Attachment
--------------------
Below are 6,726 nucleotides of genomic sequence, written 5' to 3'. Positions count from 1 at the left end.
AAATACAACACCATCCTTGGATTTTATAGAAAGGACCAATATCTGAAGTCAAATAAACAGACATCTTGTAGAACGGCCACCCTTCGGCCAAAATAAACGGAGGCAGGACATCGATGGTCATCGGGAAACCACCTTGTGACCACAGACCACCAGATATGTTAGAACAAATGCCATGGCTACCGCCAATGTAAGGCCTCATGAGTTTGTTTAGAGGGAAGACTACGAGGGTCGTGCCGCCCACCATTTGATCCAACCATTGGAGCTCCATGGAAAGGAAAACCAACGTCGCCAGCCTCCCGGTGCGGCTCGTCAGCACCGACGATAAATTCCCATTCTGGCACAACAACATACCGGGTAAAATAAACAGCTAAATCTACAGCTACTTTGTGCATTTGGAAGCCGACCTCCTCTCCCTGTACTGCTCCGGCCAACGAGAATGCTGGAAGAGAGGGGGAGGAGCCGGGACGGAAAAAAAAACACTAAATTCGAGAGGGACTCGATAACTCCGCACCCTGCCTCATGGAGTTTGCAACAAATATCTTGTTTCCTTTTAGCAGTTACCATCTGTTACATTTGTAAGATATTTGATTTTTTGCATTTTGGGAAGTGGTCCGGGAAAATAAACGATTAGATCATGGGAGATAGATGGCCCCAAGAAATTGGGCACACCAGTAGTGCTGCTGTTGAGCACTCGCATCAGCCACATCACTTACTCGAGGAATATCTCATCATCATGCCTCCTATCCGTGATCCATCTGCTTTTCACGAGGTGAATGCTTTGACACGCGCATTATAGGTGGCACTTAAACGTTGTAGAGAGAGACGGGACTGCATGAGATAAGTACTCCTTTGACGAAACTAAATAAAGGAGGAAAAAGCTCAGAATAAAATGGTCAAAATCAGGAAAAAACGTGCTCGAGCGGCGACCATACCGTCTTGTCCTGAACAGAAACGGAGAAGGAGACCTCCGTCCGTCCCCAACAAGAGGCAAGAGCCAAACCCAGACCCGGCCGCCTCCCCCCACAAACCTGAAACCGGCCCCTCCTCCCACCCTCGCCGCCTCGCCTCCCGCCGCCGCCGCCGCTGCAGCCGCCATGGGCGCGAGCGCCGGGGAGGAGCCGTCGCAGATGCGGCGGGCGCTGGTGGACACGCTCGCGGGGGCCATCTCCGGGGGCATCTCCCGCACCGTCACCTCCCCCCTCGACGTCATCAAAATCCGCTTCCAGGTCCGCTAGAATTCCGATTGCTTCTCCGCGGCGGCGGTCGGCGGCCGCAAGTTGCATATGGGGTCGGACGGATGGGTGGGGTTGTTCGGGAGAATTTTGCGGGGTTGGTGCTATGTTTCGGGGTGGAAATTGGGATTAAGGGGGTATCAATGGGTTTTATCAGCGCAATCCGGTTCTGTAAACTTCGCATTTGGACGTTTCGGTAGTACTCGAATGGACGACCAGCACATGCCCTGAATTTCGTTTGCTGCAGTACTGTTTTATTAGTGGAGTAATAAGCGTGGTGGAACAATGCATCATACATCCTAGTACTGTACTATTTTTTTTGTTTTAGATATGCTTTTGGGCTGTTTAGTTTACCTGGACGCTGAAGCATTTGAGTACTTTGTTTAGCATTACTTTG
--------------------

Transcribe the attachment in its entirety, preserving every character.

Below are 6,726 nucleotides of genomic sequence, written 5' to 3'. Positions count from 1 at the left end.
AAATACAACACCATCCTTGGATTTTATAGAAAGGACCAATATCTGAAGTCAAATAAACAGACATCTTGTAGAACGGCCACCCTTCGGCCAAAATAAACGGAGGCAGGACATCGATGGTCATCGGGAAACCACCTTGTGACCACAGACCACCAGATATGTTAGAACAAATGCCATGGCTACCGCCAATGTAAGGCCTCATGAGTTTGTTTAGAGGGAAGACTACGAGGGTCGTGCCGCCCACCATTTGATCCAACCATTGGAGCTCCATGGAAAGGAAAACCAACGTCGCCAGCCTCCCGGTGCGGCTCGTCAGCACCGACGATAAATTCCCATTCTGGCACAACAACATACCGGGTAAAATAAACAGCTAAATCTACAGCTACTTTGTGCATTTGGAAGCCGACCTCCTCTCCCTGTACTGCTCCGGCCAACGAGAATGCTGGAAGAGAGGGGGAGGAGCCGGGACGGAAAAAAAAACACTAAATTCGAGAGGGACTCGATAACTCCGCACCCTGCCTCATGGAGTTTGCAACAAATATCTTGTTTCCTTTTAGCAGTTACCATCTGTTACATTTGTAAGATATTTGATTTTTTGCATTTTGGGAAGTGGTCCGGGAAAATAAACGATTAGATCATGGGAGATAGATGGCCCCAAGAAATTGGGCACACCAGTAGTGCTGCTGTTGAGCACTCGCATCAGCCACATCACTTACTCGAGGAATATCTCATCATCATGCCTCCTATCCGTGATCCATCTGCTTTTCACGAGGTGAATGCTTTGACACGCGCATTATAGGTGGCACTTAAACGTTGTAGAGAGAGACGGGACTGCATGAGATAAGTACTCCTTTGACGAAACTAAATAAAGGAGGAAAAAGCTCAGAATAAAATGGTCAAAATCAGGAAAAAACGTGCTCGAGCGGCGACCATACCGTCTTGTCCTGAACAGAAACGGAGAAGGAGACCTCCGTCCGTCCCCAACAAGAGGCAAGAGCCAAACCCAGACCCGGCCGCCTCCCCCCACAAACCTGAAACCGGCCCCTCCTCCCACCCTCGCCGCCTCGCCTCCCGCCGCCGCCGCCGCTGCAGCCGCCATGGGCGCGAGCGCCGGGGAGGAGCCGTCGCAGATGCGGCGGGCGCTGGTGGACACGCTCGCGGGGGCCATCTCCGGGGGCATCTCCCGCACCGTCACCTCCCCCCTCGACGTCATCAAAATCCGCTTCCAGGTCCGCTAGAATTCCGATTGCTTCTCCGCGGCGGCGGTCGGCGGCCGCAAGTTGCATATGGGGTCGGACGGATGGGTGGGGTTGTTCGGGAGAATTTTGCGGGGTTGGTGCTATGTTTCGGGGTGGAAATTGGGATTAAGGGGGTATCAATGGGTTTTATCAGCGCAATCCGGTTCTGTAAACTTCGCATTTGGACGTTTCGGTAGTACTCGAATGGACGACCAGCACATGCCCTGAATTTCGTTTGCTGCAGTACTGTTTTATTAGTGGAGTAATAAGCGTGGTGGAACAATGCATCATACATCCTAGTACTGTACTATTTTTTTTGTTTTAGATATGCTTTTGGGCTGTTTAGTTTACCTGGACGCTGAAGCATTTGAGTACTTTGTTTAGCATTACTTTG